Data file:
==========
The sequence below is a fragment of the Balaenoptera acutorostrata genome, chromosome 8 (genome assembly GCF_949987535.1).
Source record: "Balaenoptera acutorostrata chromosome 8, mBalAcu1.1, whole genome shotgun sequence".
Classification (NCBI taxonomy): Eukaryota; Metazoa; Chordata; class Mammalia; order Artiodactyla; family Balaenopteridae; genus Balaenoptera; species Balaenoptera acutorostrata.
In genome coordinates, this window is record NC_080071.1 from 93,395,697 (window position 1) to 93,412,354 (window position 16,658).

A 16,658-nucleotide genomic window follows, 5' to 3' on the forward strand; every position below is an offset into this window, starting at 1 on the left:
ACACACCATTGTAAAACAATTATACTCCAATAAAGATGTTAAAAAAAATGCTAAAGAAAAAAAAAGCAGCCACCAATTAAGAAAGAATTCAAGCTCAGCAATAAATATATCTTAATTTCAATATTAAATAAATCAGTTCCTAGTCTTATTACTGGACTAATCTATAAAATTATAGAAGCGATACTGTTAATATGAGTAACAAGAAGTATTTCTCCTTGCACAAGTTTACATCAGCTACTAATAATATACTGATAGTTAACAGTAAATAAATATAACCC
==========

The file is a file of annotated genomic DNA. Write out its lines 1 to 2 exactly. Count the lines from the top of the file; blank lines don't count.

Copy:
The sequence below is a fragment of the Balaenoptera acutorostrata genome, chromosome 8 (genome assembly GCF_949987535.1).
Source record: "Balaenoptera acutorostrata chromosome 8, mBalAcu1.1, whole genome shotgun sequence".